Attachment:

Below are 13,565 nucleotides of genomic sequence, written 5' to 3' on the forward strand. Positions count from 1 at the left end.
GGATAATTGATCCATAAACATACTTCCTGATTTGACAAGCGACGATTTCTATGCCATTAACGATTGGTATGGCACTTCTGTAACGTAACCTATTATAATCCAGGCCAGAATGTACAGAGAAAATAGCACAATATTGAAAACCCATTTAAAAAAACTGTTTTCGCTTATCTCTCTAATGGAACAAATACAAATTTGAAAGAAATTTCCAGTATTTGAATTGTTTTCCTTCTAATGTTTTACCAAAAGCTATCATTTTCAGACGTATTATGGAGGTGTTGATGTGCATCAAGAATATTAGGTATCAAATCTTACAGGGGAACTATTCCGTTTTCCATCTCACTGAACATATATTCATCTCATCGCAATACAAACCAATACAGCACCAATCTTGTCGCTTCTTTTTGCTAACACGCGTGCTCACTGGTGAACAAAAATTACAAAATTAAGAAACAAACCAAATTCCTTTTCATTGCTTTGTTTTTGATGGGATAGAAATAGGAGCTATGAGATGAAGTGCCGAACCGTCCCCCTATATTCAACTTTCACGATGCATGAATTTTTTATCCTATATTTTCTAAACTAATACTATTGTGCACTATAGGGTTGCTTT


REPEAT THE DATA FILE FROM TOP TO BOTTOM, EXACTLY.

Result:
Below are 13,565 nucleotides of genomic sequence, written 5' to 3' on the forward strand. Positions count from 1 at the left end.
GGATAATTGATCCATAAACATACTTCCTGATTTGACAAGCGACGATTTCTATGCCATTAACGATTGGTATGGCACTTCTGTAACGTAACCTATTATAATCCAGGCCAGAATGTACAGAGAAAATAGCACAATATTGAAAACCCATTTAAAAAAACTGTTTTCGCTTATCTCTCTAATGGAACAAATACAAATTTGAAAGAAATTTCCAGTATTTGAATTGTTTTCCTTCTAATGTTTTACCAAAAGCTATCATTTTCAGACGTATTATGGAGGTGTTGATGTGCATCAAGAATATTAGGTATCAAATCTTACAGGGGAACTATTCCGTTTTCCATCTCACTGAACATATATTCATCTCATCGCAATACAAACCAATACAGCACCAATCTTGTCGCTTCTTTTTGCTAACACGCGTGCTCACTGGTGAACAAAAATTACAAAATTAAGAAACAAACCAAATTCCTTTTCATTGCTTTGTTTTTGATGGGATAGAAATAGGAGCTATGAGATGAAGTGCCGAACCGTCCCCCTATATTCAACTTTCACGATGCATGAATTTTTTATCCTATATTTTCTAAACTAATACTATTGTGCACTATAGGGTTGCTTT